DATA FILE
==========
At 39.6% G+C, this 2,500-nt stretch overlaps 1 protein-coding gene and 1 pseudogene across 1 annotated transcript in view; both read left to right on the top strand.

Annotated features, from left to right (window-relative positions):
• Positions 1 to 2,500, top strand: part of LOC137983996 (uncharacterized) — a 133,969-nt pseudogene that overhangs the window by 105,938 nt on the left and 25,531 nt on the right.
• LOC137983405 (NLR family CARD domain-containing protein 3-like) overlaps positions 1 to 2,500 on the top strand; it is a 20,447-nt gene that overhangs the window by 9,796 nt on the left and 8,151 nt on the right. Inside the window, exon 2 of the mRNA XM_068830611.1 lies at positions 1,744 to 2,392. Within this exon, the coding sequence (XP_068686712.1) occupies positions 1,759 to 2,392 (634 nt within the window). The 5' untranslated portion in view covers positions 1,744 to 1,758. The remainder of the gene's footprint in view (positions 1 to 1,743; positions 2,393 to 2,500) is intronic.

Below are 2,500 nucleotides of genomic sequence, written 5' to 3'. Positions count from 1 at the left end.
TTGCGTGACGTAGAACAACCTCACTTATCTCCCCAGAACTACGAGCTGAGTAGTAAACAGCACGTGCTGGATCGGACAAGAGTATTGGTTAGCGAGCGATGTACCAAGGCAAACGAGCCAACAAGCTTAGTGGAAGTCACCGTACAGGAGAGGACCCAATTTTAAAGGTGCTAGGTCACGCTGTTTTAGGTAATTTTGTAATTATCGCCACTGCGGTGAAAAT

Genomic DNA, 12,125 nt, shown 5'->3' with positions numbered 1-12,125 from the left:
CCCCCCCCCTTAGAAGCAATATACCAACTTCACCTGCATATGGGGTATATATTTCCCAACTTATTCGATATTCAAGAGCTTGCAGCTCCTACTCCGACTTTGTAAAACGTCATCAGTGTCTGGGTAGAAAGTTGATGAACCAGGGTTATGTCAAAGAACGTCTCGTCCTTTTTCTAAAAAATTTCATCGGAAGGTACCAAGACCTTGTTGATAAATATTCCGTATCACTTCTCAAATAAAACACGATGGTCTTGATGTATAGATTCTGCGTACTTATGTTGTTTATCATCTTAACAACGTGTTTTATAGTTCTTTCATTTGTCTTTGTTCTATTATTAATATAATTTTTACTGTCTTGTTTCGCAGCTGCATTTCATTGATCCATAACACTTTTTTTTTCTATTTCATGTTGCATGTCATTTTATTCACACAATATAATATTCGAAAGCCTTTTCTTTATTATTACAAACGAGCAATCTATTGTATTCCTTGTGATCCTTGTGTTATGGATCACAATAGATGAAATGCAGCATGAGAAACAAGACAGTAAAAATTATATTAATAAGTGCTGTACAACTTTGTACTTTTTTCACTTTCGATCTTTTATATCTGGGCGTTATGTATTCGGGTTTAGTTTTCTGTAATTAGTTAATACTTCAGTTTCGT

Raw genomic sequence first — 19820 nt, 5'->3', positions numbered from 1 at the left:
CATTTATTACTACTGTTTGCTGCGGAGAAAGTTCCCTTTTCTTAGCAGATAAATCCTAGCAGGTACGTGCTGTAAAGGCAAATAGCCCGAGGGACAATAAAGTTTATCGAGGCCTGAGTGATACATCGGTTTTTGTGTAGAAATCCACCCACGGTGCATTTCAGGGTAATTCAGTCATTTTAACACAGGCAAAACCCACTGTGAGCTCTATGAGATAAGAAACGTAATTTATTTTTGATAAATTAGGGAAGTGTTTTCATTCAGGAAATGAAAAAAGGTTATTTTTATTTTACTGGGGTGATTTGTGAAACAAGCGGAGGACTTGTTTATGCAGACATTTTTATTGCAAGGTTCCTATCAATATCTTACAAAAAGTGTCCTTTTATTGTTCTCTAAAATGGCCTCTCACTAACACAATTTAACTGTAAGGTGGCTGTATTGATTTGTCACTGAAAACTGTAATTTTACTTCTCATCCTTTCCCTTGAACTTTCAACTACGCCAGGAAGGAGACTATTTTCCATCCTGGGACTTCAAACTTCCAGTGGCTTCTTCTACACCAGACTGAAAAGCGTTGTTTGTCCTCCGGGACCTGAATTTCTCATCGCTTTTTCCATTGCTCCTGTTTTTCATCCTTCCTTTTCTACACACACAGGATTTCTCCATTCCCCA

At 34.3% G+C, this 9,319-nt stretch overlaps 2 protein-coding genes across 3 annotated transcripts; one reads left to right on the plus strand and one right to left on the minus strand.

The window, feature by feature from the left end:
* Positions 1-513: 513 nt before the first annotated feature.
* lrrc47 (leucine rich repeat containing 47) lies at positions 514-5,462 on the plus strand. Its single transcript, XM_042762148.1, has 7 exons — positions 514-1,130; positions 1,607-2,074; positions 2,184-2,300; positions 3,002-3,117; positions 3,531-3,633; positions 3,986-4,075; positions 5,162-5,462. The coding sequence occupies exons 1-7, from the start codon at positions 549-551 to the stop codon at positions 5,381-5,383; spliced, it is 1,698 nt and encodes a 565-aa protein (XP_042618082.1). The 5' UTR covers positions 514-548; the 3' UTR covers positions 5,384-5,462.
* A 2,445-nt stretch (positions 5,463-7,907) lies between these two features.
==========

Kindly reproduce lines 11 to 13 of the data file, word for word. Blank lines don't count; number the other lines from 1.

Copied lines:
At 34.3% G+C, this 9,319-nt stretch overlaps 2 protein-coding genes across 3 annotated transcripts; one reads left to right on the plus strand and one right to left on the minus strand.

The window, feature by feature from the left end:
* Positions 1-513: 513 nt before the first annotated feature.